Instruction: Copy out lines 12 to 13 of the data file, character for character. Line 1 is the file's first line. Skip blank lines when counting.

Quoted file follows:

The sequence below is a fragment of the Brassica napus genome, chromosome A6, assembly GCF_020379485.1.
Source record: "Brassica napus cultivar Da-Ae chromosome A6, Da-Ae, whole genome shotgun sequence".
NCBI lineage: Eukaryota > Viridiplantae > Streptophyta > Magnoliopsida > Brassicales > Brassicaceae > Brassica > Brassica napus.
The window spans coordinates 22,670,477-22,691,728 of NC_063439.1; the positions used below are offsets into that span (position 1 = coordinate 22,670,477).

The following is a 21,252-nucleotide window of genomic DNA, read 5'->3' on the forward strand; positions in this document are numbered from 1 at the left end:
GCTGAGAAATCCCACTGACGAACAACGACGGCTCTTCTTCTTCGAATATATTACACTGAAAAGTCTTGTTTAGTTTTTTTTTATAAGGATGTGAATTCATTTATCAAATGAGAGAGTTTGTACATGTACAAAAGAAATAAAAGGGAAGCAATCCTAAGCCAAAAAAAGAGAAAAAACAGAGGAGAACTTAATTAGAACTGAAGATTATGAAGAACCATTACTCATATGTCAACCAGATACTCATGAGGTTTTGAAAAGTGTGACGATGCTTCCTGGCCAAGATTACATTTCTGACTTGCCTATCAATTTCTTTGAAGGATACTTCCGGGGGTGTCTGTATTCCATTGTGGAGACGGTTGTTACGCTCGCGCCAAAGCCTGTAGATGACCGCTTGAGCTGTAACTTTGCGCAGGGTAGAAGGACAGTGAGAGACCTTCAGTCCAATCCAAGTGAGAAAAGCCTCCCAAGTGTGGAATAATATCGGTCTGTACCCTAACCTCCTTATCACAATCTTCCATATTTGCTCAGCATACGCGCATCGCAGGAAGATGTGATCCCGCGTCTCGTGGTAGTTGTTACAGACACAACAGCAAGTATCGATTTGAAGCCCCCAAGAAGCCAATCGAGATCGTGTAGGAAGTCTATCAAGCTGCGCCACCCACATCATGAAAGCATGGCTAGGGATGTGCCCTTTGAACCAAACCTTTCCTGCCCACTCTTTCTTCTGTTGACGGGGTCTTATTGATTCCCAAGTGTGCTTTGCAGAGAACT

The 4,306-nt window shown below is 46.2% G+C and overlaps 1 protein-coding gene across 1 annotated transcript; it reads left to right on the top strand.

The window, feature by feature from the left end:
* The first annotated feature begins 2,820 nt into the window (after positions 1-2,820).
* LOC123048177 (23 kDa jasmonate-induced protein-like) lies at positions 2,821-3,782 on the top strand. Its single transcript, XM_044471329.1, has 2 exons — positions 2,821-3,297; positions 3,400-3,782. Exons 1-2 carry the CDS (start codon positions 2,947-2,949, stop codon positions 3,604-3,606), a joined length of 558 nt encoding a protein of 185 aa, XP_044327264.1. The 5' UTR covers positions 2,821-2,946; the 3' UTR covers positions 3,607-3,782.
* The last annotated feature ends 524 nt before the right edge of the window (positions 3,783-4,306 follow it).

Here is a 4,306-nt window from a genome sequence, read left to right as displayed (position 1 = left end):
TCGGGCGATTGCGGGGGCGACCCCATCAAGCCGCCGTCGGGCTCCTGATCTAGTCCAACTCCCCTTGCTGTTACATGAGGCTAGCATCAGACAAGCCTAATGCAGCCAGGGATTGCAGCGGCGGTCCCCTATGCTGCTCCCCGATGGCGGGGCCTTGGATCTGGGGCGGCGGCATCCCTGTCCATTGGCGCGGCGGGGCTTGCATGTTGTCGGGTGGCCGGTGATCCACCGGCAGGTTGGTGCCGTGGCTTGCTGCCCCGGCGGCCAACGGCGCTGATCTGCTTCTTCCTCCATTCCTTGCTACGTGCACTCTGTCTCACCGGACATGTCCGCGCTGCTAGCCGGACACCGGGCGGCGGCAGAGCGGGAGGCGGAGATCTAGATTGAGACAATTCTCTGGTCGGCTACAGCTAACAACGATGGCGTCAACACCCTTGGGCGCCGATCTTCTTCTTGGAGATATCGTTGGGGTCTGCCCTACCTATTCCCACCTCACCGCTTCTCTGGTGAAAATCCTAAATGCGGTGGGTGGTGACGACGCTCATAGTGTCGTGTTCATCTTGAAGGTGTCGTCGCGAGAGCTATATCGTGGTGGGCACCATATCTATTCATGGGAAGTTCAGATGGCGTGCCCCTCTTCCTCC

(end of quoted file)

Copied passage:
Here is a 4,306-nt window from a genome sequence, read left to right as displayed (position 1 = left end):
TCGGGCGATTGCGGGGGCGACCCCATCAAGCCGCCGTCGGGCTCCTGATCTAGTCCAACTCCCCTTGCTGTTACATGAGGCTAGCATCAGACAAGCCTAATGCAGCCAGGGATTGCAGCGGCGGTCCCCTATGCTGCTCCCCGATGGCGGGGCCTTGGATCTGGGGCGGCGGCATCCCTGTCCATTGGCGCGGCGGGGCTTGCATGTTGTCGGGTGGCCGGTGATCCACCGGCAGGTTGGTGCCGTGGCTTGCTGCCCCGGCGGCCAACGGCGCTGATCTGCTTCTTCCTCCATTCCTTGCTACGTGCACTCTGTCTCACCGGACATGTCCGCGCTGCTAGCCGGACACCGGGCGGCGGCAGAGCGGGAGGCGGAGATCTAGATTGAGACAATTCTCTGGTCGGCTACAGCTAACAACGATGGCGTCAACACCCTTGGGCGCCGATCTTCTTCTTGGAGATATCGTTGGGGTCTGCCCTACCTATTCCCACCTCACCGCTTCTCTGGTGAAAATCCTAAATGCGGTGGGTGGTGACGACGCTCATAGTGTCGTGTTCATCTTGAAGGTGTCGTCGCGAGAGCTATATCGTGGTGGGCACCATATCTATTCATGGGAAGTTCAGATGGCGTGCCCCTCTTCCTCC